Two minutes later I dashed off the trail to find a nice private rock – I was suffering from yet another of the wondrous torments that befall climbers in the Andes. Again I descended while the others continued on, and I spent a lovely quality day moving between my tent (where I would rock back and forth trying not to throw up for a few hours) and the unpleasantly odiferous outhouse. The others managed to summit Ishinca in a long slog of a day on the glacier and the never-ending talus on the moraine, and we reunited in camp. That evening I was administered just about every cure you could imagine, ranging from a traditional herbal tea remedy (courtesy of Benjamin) to around five homeopathic cures (courtesy of Derek and Maggie) to some high quality Peruvian off-brand antibiotics (courtesy of me). Luckily the next day (a rest day) I was feeling better, if still a little shaky.
Tocllaraju: Success on a Beautiful Peak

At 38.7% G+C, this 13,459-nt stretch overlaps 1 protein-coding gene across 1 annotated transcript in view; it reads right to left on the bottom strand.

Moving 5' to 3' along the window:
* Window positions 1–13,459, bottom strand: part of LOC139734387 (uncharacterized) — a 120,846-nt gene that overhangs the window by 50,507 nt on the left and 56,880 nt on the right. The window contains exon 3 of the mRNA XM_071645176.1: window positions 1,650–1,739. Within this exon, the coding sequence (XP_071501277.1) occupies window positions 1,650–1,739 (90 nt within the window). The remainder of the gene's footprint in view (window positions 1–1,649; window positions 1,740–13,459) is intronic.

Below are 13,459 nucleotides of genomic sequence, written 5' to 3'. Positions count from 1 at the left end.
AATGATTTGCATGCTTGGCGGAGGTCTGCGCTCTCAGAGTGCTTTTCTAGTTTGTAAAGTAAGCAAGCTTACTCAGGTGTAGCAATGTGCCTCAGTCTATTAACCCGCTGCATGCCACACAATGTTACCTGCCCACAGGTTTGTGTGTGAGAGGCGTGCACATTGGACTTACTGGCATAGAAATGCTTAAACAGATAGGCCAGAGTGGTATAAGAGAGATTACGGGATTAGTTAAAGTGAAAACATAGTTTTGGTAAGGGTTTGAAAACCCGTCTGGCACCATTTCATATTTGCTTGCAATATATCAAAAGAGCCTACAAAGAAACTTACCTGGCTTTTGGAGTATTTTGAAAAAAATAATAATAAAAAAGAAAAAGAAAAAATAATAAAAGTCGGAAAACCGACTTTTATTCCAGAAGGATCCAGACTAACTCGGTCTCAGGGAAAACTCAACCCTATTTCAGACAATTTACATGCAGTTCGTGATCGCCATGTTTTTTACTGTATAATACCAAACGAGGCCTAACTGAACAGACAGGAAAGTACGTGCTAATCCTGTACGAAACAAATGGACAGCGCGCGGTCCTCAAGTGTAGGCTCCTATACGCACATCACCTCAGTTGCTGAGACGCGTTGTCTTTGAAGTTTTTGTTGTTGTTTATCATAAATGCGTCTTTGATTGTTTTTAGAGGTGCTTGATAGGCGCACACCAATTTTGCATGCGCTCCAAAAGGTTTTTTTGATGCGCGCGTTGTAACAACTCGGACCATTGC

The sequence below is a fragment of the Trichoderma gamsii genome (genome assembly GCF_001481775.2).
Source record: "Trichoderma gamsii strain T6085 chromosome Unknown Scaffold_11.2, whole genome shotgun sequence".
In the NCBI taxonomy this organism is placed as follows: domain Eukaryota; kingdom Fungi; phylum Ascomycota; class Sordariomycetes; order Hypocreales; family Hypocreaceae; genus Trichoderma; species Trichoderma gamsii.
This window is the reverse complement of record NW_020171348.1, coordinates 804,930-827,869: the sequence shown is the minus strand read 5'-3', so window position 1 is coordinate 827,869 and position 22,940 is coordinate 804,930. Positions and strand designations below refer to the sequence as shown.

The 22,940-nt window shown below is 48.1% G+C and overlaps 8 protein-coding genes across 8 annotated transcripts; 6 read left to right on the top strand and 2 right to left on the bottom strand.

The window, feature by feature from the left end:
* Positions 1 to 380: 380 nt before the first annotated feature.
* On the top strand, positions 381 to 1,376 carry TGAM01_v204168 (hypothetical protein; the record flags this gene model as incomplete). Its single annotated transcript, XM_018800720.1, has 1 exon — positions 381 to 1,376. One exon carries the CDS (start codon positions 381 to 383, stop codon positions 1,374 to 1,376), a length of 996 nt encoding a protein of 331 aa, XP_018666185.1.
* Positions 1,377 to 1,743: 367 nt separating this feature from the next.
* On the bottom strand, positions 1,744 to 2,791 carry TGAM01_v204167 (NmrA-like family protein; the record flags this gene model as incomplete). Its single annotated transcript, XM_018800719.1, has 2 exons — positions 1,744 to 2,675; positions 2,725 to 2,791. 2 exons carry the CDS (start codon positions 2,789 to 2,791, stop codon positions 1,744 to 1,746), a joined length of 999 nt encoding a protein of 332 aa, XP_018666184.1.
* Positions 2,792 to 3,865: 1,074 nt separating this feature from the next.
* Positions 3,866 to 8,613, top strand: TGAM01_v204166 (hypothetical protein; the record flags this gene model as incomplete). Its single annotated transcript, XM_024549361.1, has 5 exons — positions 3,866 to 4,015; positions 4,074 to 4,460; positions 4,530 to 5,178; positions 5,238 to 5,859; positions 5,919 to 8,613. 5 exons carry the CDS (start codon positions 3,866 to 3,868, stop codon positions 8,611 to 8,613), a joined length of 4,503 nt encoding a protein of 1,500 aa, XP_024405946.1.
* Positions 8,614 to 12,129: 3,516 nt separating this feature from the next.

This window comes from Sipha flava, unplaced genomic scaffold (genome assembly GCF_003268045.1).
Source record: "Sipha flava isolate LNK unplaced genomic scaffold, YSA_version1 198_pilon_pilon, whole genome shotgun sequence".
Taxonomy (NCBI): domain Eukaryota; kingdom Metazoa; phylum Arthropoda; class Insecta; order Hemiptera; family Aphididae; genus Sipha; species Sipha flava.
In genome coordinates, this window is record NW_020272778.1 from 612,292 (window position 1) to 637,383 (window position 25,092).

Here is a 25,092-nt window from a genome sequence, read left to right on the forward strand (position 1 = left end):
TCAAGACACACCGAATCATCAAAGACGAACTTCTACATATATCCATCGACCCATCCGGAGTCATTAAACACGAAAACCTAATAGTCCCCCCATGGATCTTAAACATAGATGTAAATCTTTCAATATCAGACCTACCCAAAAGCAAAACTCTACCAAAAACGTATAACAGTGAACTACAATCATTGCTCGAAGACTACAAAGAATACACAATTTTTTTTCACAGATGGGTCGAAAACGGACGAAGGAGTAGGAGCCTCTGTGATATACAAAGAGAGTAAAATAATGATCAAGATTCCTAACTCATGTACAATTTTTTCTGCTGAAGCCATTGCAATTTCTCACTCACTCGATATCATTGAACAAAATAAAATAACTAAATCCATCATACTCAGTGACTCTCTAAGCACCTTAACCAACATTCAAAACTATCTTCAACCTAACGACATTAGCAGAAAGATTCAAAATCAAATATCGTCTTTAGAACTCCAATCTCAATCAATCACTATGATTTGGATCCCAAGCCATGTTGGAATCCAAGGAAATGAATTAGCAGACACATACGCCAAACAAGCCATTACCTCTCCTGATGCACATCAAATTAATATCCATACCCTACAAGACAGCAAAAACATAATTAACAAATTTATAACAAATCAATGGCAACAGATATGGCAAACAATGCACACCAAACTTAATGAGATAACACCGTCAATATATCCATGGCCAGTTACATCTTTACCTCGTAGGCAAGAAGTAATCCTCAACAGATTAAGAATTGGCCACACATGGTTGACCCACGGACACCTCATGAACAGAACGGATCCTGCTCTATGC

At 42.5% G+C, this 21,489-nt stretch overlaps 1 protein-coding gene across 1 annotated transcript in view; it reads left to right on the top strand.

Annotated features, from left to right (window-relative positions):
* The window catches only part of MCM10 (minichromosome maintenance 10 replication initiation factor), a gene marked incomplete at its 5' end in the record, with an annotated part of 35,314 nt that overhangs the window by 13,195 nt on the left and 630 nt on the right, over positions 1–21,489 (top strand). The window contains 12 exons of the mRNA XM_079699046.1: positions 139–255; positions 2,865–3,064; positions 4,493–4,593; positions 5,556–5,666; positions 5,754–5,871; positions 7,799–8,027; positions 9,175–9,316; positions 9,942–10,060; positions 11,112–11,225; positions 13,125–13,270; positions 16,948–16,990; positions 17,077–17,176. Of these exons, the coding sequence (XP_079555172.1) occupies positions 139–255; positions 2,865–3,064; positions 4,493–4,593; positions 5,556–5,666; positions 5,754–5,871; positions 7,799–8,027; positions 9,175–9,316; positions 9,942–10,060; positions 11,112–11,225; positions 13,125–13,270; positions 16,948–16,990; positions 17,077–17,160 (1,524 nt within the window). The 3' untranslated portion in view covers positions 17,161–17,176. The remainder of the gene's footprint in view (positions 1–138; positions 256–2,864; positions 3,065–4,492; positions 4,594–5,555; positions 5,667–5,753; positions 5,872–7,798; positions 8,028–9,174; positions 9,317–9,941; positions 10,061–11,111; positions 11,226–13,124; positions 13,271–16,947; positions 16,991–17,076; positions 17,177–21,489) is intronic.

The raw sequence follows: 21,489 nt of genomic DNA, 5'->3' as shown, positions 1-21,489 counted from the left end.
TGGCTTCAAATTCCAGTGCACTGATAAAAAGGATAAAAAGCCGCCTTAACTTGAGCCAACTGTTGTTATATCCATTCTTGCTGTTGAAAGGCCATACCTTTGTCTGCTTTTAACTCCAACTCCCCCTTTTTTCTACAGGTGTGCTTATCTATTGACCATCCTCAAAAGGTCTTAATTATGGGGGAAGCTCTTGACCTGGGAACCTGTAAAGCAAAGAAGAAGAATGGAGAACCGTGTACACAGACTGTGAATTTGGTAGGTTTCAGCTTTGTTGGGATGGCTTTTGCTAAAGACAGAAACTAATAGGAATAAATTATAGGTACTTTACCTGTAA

The rest day passed and we soon found ourselves ascending the steep slopes out of the Ishinca valley towards Tocllaraju moraine camp. I was again moving slowly due to my most recent bout of illness, but we made it to the stunning moraine camp without incident. The moraine camp lies above the cascading glacier immediately below the broad south ridge, with a panoramic view stretching out across the face of Palcaraju and across the valley to Ranrapalca (dwarfing Ishinca) and Ocshapalca. This was undoubtedly one of the most stunning camps I have ever visited. Maggie and Sonya had both decided to take a mental health holiday after the toil on Ishinca, and would not be climbing Tocllaraju. Together with the two wives, Benjamin, and his son Raul (who was joining us during his extended holiday from school during the ongoing teacher strike), we headed up onto the glacier to wander about and enjoy the stunning alpine scenery. I took some time to preview our route up Tocllaraju, which would certainly be one of the harder climbs I had ever attempted. The evening light was stunning, and the stroll onto the glacier was one of the trip highlights for me.